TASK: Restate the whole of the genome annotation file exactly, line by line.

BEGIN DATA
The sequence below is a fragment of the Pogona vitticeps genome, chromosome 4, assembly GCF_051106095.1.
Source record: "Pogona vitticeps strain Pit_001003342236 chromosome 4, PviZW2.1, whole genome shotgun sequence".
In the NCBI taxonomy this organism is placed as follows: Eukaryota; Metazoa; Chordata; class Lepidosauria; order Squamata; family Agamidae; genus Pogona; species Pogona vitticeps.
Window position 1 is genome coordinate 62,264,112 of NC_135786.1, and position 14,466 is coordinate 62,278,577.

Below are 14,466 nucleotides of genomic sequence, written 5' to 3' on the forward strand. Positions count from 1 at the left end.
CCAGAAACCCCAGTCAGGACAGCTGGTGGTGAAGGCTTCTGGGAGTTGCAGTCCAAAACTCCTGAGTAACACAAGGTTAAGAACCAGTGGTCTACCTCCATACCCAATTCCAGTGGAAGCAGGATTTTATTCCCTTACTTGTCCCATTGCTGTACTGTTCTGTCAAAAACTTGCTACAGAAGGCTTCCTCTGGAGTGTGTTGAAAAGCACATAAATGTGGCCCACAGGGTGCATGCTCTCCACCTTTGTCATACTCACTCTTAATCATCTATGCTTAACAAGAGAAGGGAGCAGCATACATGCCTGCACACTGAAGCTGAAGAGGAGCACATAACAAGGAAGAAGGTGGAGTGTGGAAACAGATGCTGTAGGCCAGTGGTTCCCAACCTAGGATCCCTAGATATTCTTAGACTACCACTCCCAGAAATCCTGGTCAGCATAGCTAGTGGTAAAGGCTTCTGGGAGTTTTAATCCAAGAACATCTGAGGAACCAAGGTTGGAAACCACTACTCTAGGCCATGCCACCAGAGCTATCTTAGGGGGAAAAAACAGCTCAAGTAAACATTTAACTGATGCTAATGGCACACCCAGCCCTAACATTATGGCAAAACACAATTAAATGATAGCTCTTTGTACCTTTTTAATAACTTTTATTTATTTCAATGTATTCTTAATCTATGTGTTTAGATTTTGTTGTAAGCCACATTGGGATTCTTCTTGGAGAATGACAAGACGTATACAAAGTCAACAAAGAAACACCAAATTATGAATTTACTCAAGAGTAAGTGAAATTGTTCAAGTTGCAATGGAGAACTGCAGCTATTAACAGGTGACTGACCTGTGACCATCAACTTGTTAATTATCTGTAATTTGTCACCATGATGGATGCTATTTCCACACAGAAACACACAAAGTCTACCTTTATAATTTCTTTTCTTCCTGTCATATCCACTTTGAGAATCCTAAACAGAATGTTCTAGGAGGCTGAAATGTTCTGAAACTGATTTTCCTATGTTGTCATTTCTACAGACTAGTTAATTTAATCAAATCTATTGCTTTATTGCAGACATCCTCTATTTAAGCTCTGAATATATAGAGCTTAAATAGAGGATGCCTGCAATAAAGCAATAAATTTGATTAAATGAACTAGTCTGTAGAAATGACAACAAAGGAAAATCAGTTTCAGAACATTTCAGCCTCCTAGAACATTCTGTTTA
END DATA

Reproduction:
The sequence below is a fragment of the Pogona vitticeps genome, chromosome 4, assembly GCF_051106095.1.
Source record: "Pogona vitticeps strain Pit_001003342236 chromosome 4, PviZW2.1, whole genome shotgun sequence".
In the NCBI taxonomy this organism is placed as follows: Eukaryota; Metazoa; Chordata; class Lepidosauria; order Squamata; family Agamidae; genus Pogona; species Pogona vitticeps.
Window position 1 is genome coordinate 62,264,112 of NC_135786.1, and position 14,466 is coordinate 62,278,577.

Below are 14,466 nucleotides of genomic sequence, written 5' to 3' on the forward strand. Positions count from 1 at the left end.
CCAGAAACCCCAGTCAGGACAGCTGGTGGTGAAGGCTTCTGGGAGTTGCAGTCCAAAACTCCTGAGTAACACAAGGTTAAGAACCAGTGGTCTACCTCCATACCCAATTCCAGTGGAAGCAGGATTTTATTCCCTTACTTGTCCCATTGCTGTACTGTTCTGTCAAAAACTTGCTACAGAAGGCTTCCTCTGGAGTGTGTTGAAAAGCACATAAATGTGGCCCACAGGGTGCATGCTCTCCACCTTTGTCATACTCACTCTTAATCATCTATGCTTAACAAGAGAAGGGAGCAGCATACATGCCTGCACACTGAAGCTGAAGAGGAGCACATAACAAGGAAGAAGGTGGAGTGTGGAAACAGATGCTGTAGGCCAGTGGTTCCCAACCTAGGATCCCTAGATATTCTTAGACTACCACTCCCAGAAATCCTGGTCAGCATAGCTAGTGGTAAAGGCTTCTGGGAGTTTTAATCCAAGAACATCTGAGGAACCAAGGTTGGAAACCACTACTCTAGGCCATGCCACCAGAGCTATCTTAGGGGGAAAAAACAGCTCAAGTAAACATTTAACTGATGCTAATGGCACACCCAGCCCTAACATTATGGCAAAACACAATTAAATGATAGCTCTTTGTACCTTTTTAATAACTTTTATTTATTTCAATGTATTCTTAATCTATGTGTTTAGATTTTGTTGTAAGCCACATTGGGATTCTTCTTGGAGAATGACAAGACGTATACAAAGTCAACAAAGAAACACCAAATTATGAATTTACTCAAGAGTAAGTGAAATTGTTCAAGTTGCAATGGAGAACTGCAGCTATTAACAGGTGACTGACCTGTGACCATCAACTTGTTAATTATCTGTAATTTGTCACCATGATGGATGCTATTTCCACACAGAAACACACAAAGTCTACCTTTATAATTTCTTTTCTTCCTGTCATATCCACTTTGAGAATCCTAAACAGAATGTTCTAGGAGGCTGAAATGTTCTGAAACTGATTTTCCTATGTTGTCATTTCTACAGACTAGTTAATTTAATCAAATCTATTGCTTTATTGCAGACATCCTCTATTTAAGCTCTGAATATATAGAGCTTAAATAGAGGATGCCTGCAATAAAGCAATAAATTTGATTAAATGAACTAGTCTGTAGAAATGACAACAAAGGAAAATCAGTTTCAGAACATTTCAGCCTCCTAGAACATTCTGTTTA